How Can NICU Nurses Best Support Breastfeeding?

Sandy Sundquist Beauman, MSN, RNC-NIC / March 2019

A mother’s culture and family beliefs have a significant effect on her decision to breastfeed, length of breastfeeding, breastfeeding exclusivity, and other infant feeding practices. However, women whose infants are admitted to the NICU have other influences on this decision and continued practice. I remember a period of time when mothers were encouraged to provide milk for their infant “for at least the first 2 weeks.” Of course, any human milk is better than none, but this is a very short period of time that certainly does not provide many of the benefits we know to be associated with breastfeeding.

Managing expectations

The culture of the NICU in general can have an influence on the continued supply of maternal milk. Nurses go into NICU, in many cases, for the high acuity, high tech experience.  Most nowadays recognize the value of human milk, but may not support the act of breastfeeding over concern for a fragile infant. While Dr. Meier’s studies,1,2 now many years old, showed that sucking from a breast resulted in less distress than sucking from a bottle, direct breastfeeding is a concern because you “can’t see the baby closely enough,” and “don’t know how much the baby is getting,” and it may be a foreign concept to some, particularly for a first feeding. Nurses often want to give the first feeding themselves to “see how the baby does.” Therefore, it is from a bottle, and the baby may, in fact, not do well – thus discouraging the process of putting the baby to breast.

Staffing needs

Even for nurses who support direct breastfeeding and have sufficient experience and education to support mothers in this process, it takes a lot of nursing time and attention that might be in short supply in a busy, high acuity environment.

In a fairly recent study by Hallowell, Spatz, Hanlon, and others, 6,060 NICU nurses were questioned about their work environment and breastfeeding support.3 Those nurses worked in 104 different NICUs.  Nurses reported giving breastfeeding support to 14% of the infants they cared for on the last shift they worked. That doesn’t take into account the actual needs of the infants they were caring for, i.e. whether the infant was receiving feedings or not. There was no attempt to define “breastfeeding support” through the survey. They did find, however, that with inadequate staffing, parental support and teaching was the most frequently rationed nursing activity. Staffing was highly correlated with breastfeeding support, or lack of it!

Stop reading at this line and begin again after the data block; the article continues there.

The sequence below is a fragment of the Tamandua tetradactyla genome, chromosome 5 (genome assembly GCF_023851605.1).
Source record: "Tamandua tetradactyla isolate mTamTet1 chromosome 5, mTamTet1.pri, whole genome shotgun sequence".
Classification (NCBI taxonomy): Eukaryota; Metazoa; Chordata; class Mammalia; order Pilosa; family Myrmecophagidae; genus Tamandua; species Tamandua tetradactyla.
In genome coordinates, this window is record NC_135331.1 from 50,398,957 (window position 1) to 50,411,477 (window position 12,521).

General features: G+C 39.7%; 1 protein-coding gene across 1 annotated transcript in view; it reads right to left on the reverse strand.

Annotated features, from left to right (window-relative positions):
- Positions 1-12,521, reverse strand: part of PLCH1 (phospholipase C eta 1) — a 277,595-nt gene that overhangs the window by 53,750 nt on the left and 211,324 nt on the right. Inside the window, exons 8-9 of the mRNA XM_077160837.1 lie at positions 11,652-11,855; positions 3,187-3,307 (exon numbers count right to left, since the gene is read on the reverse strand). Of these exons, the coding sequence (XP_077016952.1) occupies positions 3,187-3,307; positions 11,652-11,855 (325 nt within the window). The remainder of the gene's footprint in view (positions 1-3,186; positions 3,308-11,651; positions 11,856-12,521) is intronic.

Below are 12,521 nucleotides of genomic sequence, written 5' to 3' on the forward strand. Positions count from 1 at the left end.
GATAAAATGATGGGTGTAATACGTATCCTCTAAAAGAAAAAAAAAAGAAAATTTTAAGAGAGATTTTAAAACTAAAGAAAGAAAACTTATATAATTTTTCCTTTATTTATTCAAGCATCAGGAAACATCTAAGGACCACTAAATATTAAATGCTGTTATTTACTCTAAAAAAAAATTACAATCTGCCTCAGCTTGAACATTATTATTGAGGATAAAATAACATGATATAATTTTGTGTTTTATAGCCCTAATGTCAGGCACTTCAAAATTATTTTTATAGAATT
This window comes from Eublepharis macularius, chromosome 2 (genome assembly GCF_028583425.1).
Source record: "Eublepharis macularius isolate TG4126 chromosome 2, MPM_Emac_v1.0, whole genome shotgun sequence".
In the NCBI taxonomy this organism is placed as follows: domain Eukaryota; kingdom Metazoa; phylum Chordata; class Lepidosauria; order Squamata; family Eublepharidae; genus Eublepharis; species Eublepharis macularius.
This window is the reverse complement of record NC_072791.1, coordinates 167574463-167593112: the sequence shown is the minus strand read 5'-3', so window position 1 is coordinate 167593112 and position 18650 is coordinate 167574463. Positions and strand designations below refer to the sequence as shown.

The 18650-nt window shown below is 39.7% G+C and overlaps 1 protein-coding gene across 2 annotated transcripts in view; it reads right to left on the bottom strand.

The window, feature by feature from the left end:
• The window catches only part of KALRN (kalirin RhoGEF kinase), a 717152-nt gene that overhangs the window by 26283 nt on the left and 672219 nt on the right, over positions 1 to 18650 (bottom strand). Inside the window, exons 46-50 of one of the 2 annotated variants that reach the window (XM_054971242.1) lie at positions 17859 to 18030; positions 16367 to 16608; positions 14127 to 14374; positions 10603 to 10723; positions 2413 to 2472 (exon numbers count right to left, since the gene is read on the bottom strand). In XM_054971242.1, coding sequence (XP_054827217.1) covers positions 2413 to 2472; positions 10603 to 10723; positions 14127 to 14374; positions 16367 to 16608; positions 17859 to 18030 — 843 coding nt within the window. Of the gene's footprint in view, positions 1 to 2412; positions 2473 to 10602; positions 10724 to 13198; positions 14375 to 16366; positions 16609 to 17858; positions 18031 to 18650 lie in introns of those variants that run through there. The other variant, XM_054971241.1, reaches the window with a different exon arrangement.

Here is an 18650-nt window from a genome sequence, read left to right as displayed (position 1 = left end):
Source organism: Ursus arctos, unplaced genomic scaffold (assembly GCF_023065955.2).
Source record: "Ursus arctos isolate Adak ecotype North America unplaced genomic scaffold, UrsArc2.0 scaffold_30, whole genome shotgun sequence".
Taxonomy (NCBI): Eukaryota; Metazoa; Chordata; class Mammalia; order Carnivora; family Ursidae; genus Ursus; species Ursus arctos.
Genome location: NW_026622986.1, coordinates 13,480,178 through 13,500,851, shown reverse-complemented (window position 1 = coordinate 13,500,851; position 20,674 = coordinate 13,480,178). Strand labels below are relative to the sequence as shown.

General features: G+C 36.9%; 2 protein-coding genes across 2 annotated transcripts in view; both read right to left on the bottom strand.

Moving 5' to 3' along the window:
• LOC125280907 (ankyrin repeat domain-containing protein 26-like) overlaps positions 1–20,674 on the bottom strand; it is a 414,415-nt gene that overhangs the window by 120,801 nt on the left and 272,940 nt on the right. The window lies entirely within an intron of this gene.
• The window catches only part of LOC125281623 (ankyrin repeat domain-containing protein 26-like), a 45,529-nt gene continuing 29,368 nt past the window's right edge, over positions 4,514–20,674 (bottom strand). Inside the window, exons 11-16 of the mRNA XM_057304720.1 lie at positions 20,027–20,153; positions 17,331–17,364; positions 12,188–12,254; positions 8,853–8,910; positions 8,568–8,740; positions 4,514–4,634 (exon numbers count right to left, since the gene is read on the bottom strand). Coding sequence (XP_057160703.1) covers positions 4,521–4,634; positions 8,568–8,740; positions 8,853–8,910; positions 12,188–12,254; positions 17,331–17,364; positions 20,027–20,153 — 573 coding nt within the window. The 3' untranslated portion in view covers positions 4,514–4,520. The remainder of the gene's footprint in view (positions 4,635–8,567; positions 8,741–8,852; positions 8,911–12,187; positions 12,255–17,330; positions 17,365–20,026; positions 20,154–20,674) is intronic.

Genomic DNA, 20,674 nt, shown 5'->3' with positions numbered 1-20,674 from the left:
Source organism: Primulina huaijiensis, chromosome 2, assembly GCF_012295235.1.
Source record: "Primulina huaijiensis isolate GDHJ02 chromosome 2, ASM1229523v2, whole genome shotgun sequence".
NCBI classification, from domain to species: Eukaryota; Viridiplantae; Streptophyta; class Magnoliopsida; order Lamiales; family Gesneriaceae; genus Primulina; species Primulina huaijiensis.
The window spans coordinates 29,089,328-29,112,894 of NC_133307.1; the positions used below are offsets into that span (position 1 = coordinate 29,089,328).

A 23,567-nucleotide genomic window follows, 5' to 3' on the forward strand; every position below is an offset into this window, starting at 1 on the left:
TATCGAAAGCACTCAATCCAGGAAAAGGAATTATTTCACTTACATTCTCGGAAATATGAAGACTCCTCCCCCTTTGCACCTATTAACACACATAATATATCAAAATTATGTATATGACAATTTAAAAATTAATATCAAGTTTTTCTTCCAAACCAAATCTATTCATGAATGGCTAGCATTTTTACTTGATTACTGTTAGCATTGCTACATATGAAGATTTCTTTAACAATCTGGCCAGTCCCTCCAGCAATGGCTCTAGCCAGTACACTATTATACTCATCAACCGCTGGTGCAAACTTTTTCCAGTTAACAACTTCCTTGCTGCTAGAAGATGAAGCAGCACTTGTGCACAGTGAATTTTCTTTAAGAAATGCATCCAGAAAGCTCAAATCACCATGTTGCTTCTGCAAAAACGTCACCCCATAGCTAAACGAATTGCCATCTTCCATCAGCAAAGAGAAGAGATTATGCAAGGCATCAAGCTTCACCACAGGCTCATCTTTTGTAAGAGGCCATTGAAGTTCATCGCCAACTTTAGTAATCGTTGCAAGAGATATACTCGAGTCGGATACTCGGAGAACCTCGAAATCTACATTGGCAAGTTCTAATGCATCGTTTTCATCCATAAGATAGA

Other studies have shown that having a lactation consultant dedicated to the NICU results in improved initiation and duration rates of breastfeeding. In that study, half of the sample NICUs had no lactation consultant available.  So, if the mother was not getting breastfeeding support and education from the nurse, it was unlikely that she was getting it. We know that, given most staffing acuity matrixes, infants who are “growing and feeding” are the lowest acuity and staffed with more patients to nurses, leaving less time for the parent teaching that is often needed most at this point in the infant’s hospitalization.

Day-to-day feeding practices

In an ethnographic study by Cricco-Lizza,4 in which NICU nurses were asked about infant feeding beliefs and day to day feeding practices in the NICU, NICU values revealed that nurses confronted uncertainty through firm control of care, reliance on technology, and strict time efficiency, but that these values also posed challenges to nursing efforts to promote breastfeeding.  The results of the interviews could be categorized into three main themes.  These were:

  • Nurses identified health benefits of breastfeeding, but spoke in greater detail and with more emotion about day-to-day challenges of breastfeeding in the NICU.
  • Formula feeding evoked less emotion and most nurses viewed it as safe and convenient.
  • Despite infant feeding challenges in the NICU, nurses who had breastfeeding continuing education and/or some positive experiences with breastfeeding identified evidence-based breastfeeding benefits for mothers and babies, emphasized the health-based differences between human milk and formula, and were more committed to working through difficulties with breastfeeding.